On immigration, Arkansas strikes a more welcoming tone
When people think of immigrant hubs in the country, Arkansas is probably not the first state that comes to mind. But the influx of immigrants there, though small in total numbers, is dramatically re-shaping the small, rural state.
Institute for Southern Studies/Facing South staff members were recently in Arkansas to share the Institute's research on immigration and changing demographics in the South. We joined several Southern and national funders and advocates on a learning tour to better understand the unique trajectory immigration has taken in Arkansas.
As in many other Southern states, recent immigrants have come to Arkansas for the promise of jobs, often in the poultry industry or construction, and the region's relatively low cost of living compared to the rest of the U.S. According to a 2013 report commissioned by the Arkansas-based Winthrop Rockefeller Foundation, which helped organize the tour, the immigrant population in Arkansas grew by 82 percent between 2000 and 2010 — the fourth-fastest rate in the country after Alabama, South Carolina and Tennessee. Immigrants are now 5 percent of Arkansas' population, and while a large share of them are Latino the state is also home to the second largest Marshallese population in the U.S. and many refugees and immigrants from Asia.
These demographic shifts are bringing profound changes to local communities, particularly in the predominantly white and rural areas of northwest Arkansas. The Winthrop Rockefeller Foundation's 2013 report notes that the arrival of immigrants in this region, many of whom came to work at the region's several poultry plants, has supported population and workforce growth in an otherwise aging population. On the tour, the group visited two communities in the northwest region — Clarksville and Springdale — to discuss how the arrival of immigrants has shaped the community.
In Clarksville, only about 2,000 residents are Latino and just over 1,000 are foreign born, according to 2013 Census Bureau numbers. But in a small town of less than 10,000 people, these communities make up a significant share of the population. While local leaders who spoke with the group acknowledged that some negative sentiment towards the new immigrant community persists, they also shared ways that local institutions have worked to build connections with the immigrant community through cultural events, sports, English as a Second Language programs, nature trails, faith-based support services and other community initiatives.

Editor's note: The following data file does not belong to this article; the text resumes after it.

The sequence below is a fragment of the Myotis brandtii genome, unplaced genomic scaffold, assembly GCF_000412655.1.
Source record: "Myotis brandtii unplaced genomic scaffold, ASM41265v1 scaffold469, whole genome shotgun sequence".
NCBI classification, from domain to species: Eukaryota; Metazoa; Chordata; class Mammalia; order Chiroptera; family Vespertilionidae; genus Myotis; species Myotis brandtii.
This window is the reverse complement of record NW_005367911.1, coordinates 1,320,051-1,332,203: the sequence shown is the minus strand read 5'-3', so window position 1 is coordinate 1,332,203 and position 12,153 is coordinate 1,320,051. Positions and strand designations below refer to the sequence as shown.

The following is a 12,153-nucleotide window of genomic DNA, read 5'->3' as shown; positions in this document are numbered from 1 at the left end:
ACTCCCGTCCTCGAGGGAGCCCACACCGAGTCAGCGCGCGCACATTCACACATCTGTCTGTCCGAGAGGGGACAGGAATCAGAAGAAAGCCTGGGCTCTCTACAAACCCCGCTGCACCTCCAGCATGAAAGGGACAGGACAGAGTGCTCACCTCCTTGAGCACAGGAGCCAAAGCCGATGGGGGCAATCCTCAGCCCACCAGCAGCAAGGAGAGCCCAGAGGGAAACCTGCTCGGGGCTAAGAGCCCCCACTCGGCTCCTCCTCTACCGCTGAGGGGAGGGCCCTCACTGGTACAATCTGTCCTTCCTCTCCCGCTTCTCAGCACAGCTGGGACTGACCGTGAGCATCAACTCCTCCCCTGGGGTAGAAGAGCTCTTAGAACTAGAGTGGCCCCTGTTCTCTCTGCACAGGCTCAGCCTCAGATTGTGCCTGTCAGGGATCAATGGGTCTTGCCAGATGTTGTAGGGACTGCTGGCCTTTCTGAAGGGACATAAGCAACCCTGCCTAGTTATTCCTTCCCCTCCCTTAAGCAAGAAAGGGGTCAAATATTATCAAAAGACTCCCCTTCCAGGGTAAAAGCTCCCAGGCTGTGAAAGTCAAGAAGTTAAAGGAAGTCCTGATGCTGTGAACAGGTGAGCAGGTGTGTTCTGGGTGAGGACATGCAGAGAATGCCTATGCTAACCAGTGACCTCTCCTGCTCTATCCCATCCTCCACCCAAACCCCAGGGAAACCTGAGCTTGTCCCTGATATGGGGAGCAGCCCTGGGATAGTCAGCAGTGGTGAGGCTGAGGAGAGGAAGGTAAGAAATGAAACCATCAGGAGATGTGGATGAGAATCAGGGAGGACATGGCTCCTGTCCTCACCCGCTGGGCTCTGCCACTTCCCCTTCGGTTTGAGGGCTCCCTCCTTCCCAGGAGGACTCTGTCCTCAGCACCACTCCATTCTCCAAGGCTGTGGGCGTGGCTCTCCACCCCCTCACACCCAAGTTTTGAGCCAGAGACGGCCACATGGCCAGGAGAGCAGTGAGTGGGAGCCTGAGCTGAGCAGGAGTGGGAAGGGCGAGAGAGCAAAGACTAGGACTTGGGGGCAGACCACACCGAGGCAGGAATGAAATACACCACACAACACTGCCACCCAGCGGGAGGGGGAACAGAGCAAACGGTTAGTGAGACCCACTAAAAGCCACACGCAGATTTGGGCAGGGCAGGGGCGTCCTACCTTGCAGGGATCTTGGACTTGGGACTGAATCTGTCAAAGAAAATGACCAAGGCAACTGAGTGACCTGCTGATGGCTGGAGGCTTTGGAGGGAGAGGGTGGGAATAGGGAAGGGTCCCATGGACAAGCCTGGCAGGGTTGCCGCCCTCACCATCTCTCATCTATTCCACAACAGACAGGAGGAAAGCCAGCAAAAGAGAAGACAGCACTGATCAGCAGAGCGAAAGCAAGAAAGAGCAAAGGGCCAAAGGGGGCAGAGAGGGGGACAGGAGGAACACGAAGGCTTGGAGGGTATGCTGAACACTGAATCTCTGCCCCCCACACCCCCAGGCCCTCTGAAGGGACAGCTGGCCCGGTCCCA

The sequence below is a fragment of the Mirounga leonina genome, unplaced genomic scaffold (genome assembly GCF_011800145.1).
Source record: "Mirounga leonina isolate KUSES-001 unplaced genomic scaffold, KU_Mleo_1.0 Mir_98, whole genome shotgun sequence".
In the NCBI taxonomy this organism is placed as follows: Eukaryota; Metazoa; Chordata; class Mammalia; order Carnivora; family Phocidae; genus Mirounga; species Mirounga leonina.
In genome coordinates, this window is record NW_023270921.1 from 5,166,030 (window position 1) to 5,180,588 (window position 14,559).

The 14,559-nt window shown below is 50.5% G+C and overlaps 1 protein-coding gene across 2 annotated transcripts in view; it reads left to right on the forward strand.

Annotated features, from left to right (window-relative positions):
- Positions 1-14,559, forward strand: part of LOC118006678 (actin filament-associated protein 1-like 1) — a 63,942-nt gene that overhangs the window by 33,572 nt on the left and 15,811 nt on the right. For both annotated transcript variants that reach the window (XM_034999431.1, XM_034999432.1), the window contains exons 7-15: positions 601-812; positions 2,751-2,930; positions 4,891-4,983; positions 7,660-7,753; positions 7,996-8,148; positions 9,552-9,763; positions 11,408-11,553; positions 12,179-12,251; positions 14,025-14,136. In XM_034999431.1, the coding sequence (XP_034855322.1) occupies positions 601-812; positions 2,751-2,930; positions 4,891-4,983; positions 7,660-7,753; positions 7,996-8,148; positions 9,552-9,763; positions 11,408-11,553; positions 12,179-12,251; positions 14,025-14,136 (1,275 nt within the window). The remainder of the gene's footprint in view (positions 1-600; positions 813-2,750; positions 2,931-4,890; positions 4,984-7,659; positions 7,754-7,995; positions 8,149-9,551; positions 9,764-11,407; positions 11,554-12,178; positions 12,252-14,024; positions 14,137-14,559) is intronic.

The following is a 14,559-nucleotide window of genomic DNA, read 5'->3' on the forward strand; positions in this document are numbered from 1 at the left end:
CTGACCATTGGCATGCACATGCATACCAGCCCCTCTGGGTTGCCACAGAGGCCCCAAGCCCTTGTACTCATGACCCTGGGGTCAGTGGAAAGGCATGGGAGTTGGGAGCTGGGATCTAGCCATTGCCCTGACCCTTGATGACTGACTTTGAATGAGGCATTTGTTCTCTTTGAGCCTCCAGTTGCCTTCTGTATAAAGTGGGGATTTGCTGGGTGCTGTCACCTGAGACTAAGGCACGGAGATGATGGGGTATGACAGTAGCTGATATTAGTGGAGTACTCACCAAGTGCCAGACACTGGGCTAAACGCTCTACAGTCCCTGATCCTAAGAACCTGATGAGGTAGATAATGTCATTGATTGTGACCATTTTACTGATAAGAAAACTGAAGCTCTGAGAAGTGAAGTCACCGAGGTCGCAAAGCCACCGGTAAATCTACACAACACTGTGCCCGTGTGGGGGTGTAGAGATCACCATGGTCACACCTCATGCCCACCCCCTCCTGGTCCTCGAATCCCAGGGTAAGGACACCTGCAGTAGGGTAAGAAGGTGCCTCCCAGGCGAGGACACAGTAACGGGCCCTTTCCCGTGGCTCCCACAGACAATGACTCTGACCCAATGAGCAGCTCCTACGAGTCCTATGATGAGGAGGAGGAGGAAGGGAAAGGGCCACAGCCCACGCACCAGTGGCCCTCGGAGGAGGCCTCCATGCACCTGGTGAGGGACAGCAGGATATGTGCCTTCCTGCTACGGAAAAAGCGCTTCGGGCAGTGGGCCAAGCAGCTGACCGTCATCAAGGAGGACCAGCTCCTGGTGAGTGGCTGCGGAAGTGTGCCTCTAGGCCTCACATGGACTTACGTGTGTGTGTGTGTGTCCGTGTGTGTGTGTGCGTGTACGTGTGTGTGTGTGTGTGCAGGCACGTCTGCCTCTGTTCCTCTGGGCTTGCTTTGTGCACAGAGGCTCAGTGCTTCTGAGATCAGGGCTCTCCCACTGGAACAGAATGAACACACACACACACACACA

“It's been a challenge, but a positive challenge,” said Steven Wyatt, Clarksville Public Schools' assistant superintendent.
An hour and a half northwest of Clarksville, Springdale is a city with over 76,000 residents, one in four of whom is foreign born and one in three of whom is Latino. Like the rest of the state, Springdale has had limited local infrastructure to serve the needs of this growing community, but organizations like the Arkansas United Community Coalition (AUCC), an immigrant rights organization, are changing that. AUCC opened an immigrant resource center in the city earlier this year and has opened or plans to open centers in five other cities. Partnering with other nonprofits, AUCC provides services like assistance in applying for Deferred Action for Childhood Arrivals, a program that provides deportation relief for undocumented immigrants who came to the U.S. as children, and builds leadership in the community.
These local efforts to welcome and integrate immigrants have affected policy on the state level, where there has not been the kind of backlash against new immigrants that some other Southern states have seen. For example, Arkansas hasn't passed any anti-immigrant legislation in recent years, and it has even come close to passing a tuition equity bill that would have allowed undocumented students to pay in-state tuition to attend college.
Bill Kopsky of the Arkansas Public Policy Panel attributes this moderate response to the growth of immigrant populations in conservative and liberal districts alike, and to an unusual alliance of immigrant organizations, faith leaders and business leaders that has steered legislators away from anti-immigrant bills.
Immigration still has the potential to be a polarizing issue in this conservative, Republican state, especially as the issue gets embroiled in national politics. But at the local and state levels, Arkansas leaders have an opportunity to strike a different tone, and many are choosing to recognize and embrace these new communities as an integral part of the state's present and future.